Nicholas Farrell nailed it in his piece, Women, Work & Freedom, exposing the truths that most of us are too afraid to say out loud, regardless of the damage we’ve all suffered from ignoring it.
“Women in Europe and America have made one great big fat suicidal error as a result of modern feminism since the movement’s inception: They have confused work with freedom. This confusion has had catastrophic consequences for all of us because it has fatally infected the core activity of any healthy civilization: the creation and upbringing of children….
The truth is the precise opposite….Nearly all work, if we mean the work that most people in the West do day after day in exchange for money, is a life sentence in prison. It is dull, repetitive, and soul-destroying. It does not liberate.” -Nicholas Farrell
I have always puzzled at the claim of “freedom” in the demand of women to work outside the home when it is apparent they haven’t been liberated from anything, but rather had a burden added to their already intensive, full-time job. Not liberation, but stress, anxiety and exhaustion seems to be what women really fought for and won.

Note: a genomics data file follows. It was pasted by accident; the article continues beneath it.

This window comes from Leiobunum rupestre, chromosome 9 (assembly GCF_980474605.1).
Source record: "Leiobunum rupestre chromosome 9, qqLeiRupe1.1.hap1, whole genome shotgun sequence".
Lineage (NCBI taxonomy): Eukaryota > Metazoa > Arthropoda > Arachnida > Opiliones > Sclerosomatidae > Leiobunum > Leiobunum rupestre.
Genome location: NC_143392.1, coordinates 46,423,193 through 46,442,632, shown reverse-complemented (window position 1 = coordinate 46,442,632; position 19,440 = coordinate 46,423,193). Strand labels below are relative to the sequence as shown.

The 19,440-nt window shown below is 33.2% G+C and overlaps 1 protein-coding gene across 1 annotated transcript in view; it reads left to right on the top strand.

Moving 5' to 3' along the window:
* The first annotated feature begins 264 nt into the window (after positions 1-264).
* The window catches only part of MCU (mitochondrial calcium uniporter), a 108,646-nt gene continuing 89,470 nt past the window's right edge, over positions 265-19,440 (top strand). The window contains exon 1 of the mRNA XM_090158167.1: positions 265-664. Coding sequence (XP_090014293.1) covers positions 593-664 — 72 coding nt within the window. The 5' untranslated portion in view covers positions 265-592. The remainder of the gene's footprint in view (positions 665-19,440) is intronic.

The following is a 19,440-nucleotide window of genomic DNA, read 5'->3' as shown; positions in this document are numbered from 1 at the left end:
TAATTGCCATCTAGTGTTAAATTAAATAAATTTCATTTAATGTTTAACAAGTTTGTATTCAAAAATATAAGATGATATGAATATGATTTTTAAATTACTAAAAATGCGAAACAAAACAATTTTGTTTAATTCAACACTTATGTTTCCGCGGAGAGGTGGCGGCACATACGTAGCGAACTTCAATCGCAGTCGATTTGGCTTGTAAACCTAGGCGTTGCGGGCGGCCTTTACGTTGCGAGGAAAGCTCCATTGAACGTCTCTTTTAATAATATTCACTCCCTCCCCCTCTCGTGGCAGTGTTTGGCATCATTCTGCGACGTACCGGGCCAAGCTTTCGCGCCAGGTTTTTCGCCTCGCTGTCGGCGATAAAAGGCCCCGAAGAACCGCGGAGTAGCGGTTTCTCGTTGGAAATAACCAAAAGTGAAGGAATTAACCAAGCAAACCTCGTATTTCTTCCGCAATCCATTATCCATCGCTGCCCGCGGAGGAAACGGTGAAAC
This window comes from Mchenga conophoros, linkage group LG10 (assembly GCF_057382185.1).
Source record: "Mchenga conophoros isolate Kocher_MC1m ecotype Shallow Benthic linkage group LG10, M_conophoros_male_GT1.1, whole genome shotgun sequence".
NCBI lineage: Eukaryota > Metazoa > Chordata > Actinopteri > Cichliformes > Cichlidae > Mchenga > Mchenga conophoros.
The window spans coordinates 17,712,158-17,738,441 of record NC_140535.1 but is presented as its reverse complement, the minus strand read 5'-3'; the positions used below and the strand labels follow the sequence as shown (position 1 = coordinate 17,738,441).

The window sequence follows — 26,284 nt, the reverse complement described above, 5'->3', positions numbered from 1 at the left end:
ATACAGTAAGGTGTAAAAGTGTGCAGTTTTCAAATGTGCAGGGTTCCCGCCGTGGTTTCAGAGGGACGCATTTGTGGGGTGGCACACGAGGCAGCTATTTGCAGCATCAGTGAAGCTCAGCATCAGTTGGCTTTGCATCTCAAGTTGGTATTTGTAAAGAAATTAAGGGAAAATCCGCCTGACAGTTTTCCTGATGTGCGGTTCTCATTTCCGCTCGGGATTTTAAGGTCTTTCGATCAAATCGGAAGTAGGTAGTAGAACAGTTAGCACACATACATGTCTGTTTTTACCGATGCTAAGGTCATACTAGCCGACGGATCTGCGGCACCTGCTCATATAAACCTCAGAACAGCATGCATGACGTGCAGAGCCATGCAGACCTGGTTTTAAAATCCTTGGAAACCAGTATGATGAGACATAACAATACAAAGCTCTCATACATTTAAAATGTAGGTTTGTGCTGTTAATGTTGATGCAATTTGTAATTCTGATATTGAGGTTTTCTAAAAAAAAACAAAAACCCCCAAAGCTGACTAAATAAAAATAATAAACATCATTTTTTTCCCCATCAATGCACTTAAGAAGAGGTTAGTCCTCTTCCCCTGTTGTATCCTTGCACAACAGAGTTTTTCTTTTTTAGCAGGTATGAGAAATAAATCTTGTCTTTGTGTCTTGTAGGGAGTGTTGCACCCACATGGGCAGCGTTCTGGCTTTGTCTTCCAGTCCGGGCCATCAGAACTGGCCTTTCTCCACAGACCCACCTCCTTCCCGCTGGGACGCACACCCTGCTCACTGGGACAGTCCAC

I have said before, I’m not trying to be oppressive by saying that women should focus on their roles at home instead of clamoring to get out; I’m trying to illumine the truly liberating life that so many have forsaken for a false promise. (That’s a nice thing, right? And every time I still get harassed for it…go figure.)
And yes, bringing up children had to be villainized, on some level, before feminists could convince the masses of women that they were somehow being short-changed. They were too…distracted, maybe? to realize, as Farrell said, that the secret to a “healthy civilization” is having children and investing, full time, in their upbringing. And, the results are in. We’re splitting at the seams and no one seems to make the connection.
And then there’s this–oh how did we miss this:
“If women stopped work tomorrow it would solve the West’s chronic unemployment crisis overnight. Due to the dire shortage of workers left, salaries would rocket.”
The “can’t afford it” argument? Sometimes that’s true (although usually not), but we created that monster too. If one-income families were the norm, the income would rise to meet it. It’s just so simple: women have an incredibly important role to play (THE most important, perhaps?) and men are sufficiently ready to take care of us and do the grunt work of providing an income. We all have a wonderful, specific cog in this wheel that makes the world go ’round, one just as important as the other. But it takes us all, content with our cogs, to keep the wheel turning.
Read the rest of Women, Work & Freedom